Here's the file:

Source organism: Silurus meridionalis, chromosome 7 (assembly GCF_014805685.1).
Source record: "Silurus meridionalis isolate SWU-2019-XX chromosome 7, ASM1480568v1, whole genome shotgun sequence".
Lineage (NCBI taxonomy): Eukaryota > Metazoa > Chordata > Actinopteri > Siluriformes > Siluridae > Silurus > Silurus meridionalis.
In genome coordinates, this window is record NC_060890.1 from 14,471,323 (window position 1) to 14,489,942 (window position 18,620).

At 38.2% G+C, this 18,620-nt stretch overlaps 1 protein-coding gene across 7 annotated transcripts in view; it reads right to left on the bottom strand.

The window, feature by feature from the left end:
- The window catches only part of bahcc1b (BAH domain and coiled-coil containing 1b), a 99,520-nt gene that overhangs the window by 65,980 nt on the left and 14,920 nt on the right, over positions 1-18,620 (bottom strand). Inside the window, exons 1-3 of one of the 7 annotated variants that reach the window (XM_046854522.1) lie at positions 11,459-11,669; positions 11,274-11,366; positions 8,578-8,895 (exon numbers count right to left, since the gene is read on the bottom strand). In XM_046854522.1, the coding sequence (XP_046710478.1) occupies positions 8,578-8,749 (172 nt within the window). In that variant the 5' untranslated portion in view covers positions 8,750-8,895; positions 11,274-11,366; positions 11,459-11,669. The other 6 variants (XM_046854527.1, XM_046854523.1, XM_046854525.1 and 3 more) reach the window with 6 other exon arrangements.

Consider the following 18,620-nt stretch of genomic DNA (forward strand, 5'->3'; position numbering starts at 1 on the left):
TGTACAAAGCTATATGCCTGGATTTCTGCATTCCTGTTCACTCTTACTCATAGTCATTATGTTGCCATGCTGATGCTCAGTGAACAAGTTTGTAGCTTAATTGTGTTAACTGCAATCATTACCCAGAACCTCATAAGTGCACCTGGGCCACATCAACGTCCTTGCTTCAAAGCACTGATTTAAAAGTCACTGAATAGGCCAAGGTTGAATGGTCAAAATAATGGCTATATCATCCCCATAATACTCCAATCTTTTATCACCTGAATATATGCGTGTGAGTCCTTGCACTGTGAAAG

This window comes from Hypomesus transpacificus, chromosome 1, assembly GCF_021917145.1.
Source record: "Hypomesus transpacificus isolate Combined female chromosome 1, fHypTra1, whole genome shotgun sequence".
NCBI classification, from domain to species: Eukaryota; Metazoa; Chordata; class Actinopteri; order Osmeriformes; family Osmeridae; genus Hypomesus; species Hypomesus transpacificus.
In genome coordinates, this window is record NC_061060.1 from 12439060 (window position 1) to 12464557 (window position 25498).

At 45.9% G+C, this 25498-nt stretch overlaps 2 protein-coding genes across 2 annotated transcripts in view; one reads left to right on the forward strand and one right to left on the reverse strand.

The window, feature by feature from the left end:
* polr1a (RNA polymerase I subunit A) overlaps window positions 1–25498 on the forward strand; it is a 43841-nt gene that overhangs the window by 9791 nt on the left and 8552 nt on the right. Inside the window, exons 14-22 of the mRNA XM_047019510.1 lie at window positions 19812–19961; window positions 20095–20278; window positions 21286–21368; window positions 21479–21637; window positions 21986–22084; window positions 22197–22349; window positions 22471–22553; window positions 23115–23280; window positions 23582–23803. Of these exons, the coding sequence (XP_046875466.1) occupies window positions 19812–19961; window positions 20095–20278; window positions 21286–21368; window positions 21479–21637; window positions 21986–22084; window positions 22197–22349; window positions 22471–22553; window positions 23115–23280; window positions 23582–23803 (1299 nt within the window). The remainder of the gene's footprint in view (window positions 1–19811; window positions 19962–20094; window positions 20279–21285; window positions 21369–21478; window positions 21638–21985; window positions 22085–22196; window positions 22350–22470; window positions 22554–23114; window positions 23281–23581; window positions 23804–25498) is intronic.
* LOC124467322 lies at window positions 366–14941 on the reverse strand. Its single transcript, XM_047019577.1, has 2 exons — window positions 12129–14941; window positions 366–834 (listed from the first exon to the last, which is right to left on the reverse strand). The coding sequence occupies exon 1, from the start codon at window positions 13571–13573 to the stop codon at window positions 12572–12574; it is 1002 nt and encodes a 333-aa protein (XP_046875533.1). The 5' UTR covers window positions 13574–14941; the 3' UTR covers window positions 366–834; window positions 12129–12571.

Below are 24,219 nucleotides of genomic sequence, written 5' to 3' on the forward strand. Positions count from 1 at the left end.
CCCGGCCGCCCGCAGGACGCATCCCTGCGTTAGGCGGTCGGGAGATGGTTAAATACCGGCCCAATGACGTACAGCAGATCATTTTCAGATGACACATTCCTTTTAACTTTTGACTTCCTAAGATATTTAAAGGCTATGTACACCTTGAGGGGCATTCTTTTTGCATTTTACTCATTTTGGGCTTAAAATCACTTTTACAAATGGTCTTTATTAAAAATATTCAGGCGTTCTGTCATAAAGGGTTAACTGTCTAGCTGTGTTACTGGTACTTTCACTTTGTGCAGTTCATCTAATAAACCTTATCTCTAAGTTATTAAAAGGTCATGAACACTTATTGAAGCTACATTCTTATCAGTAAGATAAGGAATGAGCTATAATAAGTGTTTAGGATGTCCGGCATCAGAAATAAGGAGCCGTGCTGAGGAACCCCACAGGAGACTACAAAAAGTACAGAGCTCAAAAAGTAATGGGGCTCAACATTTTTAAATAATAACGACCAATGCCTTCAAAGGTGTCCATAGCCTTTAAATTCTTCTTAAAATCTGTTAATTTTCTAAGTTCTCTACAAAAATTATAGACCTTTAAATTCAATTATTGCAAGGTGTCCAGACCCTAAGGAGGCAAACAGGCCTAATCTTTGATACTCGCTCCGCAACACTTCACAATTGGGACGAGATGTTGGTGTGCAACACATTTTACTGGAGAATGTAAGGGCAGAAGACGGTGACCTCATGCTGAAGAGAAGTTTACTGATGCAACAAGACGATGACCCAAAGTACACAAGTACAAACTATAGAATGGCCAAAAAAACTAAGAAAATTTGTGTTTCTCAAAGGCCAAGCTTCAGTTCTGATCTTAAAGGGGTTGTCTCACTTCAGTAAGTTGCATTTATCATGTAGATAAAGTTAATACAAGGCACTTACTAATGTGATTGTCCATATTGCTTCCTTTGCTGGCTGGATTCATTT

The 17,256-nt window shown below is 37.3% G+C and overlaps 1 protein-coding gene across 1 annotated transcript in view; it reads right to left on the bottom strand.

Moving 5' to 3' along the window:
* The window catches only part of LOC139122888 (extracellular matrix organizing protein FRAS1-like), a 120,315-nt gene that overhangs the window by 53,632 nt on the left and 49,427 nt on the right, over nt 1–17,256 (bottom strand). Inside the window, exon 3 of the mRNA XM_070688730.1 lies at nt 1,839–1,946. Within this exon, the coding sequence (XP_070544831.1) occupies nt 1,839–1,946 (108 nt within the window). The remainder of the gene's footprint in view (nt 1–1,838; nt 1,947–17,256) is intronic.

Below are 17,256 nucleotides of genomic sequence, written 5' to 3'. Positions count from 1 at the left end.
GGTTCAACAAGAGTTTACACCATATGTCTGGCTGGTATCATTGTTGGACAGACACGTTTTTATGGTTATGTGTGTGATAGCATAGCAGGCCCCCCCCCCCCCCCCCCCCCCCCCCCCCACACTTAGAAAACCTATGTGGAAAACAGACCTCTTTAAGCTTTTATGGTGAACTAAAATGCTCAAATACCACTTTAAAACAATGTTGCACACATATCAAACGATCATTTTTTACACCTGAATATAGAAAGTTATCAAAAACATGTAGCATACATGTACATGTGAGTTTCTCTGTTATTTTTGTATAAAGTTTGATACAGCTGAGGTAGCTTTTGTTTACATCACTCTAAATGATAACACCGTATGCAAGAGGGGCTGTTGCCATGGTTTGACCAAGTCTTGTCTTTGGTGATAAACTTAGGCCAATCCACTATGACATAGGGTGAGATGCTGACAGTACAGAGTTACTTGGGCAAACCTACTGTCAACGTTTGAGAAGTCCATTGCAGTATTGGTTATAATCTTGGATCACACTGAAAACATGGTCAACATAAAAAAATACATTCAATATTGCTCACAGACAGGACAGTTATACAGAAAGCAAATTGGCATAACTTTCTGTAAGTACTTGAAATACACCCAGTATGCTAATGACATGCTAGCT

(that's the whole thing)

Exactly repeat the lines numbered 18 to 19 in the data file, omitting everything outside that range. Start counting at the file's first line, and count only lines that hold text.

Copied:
Below are 24,219 nucleotides of genomic sequence, written 5' to 3' on the forward strand. Positions count from 1 at the left end.
CCCGGCCGCCCGCAGGACGCATCCCTGCGTTAGGCGGTCGGGAGATGGTTAAATACCGGCCCAATGACGTACAGCAGATCATTTTCAGATGACACATTCCTTTTAACTTTTGACTTCCTAAGATATTTAAAGGCTATGTACACCTTGAGGGGCATTCTTTTTGCATTTTACTCATTTTGGGCTTAAAATCACTTTTACAAATGGTCTTTATTAAAAATATTCAGGCGTTCTGTCATAAAGGGTTAACTGTCTAGCTGTGTTACTGGTACTTTCACTTTGTGCAGTTCATCTAATAAACCTTATCTCTAAGTTATTAAAAGGTCATGAACACTTATTGAAGCTACATTCTTATCAGTAAGATAAGGAATGAGCTATAATAAGTGTTTAGGATGTCCGGCATCAGAAATAAGGAGCCGTGCTGAGGAACCCCACAGGAGACTACAAAAAGTACAGAGCTCAAAAAGTAATGGGGCTCAACATTTTTAAATAATAACGACCAATGCCTTCAAAGGTGTCCATAGCCTTTAAATTCTTCTTAAAATCTGTTAATTTTCTAAGTTCTCTACAAAAATTATAGACCTTTAAATTCAATTATTGCAAGGTGTCCAGACCCTAAGGAGGCAAACAGGCCTAATCTTTGATACTCGCTCCGCAACACTTCACAATTGGGACGAGATGTTGGTGTGCAACACATTTTACTGGAGAATGTAAGGGCAGAAGACGGTGACCTCATGCTGAAGAGAAGTTTACTGATGCAACAAGACGATGACCCAAAGTACACAAGTACAAACTATAGAATGGCCAAAAAAACTAAGAAAATTTGTGTTTCTCAAAGGCCAAGCTTCAGTTCTGATCTTAAAGGGGTTGTCTCACTTCAGTAAGTTGCATTTATCATGTAGATAAAGTTAATACAAGGCACTTACTAATGTGATTGTCCATATTGCTTCCTTTGCTGGCTGGATTCATTT